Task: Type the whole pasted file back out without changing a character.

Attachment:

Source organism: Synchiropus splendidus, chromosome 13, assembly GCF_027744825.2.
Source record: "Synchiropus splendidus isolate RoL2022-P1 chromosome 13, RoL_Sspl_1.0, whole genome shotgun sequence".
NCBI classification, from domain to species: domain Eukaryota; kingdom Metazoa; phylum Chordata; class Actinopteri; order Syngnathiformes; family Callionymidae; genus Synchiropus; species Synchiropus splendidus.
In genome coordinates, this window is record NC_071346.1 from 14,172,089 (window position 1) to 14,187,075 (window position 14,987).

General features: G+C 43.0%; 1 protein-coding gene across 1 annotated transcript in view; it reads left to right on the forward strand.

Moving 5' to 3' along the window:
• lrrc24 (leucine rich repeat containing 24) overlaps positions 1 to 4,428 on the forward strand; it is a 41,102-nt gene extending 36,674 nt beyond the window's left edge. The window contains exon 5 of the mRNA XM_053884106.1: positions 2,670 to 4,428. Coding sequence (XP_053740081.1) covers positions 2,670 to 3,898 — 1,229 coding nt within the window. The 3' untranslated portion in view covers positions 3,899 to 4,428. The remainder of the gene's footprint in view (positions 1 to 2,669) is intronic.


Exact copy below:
Source organism: Synchiropus splendidus, chromosome 13, assembly GCF_027744825.2.
Source record: "Synchiropus splendidus isolate RoL2022-P1 chromosome 13, RoL_Sspl_1.0, whole genome shotgun sequence".
NCBI classification, from domain to species: domain Eukaryota; kingdom Metazoa; phylum Chordata; class Actinopteri; order Syngnathiformes; family Callionymidae; genus Synchiropus; species Synchiropus splendidus.
In genome coordinates, this window is record NC_071346.1 from 14,172,089 (window position 1) to 14,187,075 (window position 14,987).

General features: G+C 43.0%; 1 protein-coding gene across 1 annotated transcript in view; it reads left to right on the forward strand.

Moving 5' to 3' along the window:
• lrrc24 (leucine rich repeat containing 24) overlaps positions 1 to 4,428 on the forward strand; it is a 41,102-nt gene extending 36,674 nt beyond the window's left edge. The window contains exon 5 of the mRNA XM_053884106.1: positions 2,670 to 4,428. Coding sequence (XP_053740081.1) covers positions 2,670 to 3,898 — 1,229 coding nt within the window. The 3' untranslated portion in view covers positions 3,899 to 4,428. The remainder of the gene's footprint in view (positions 1 to 2,669) is intronic.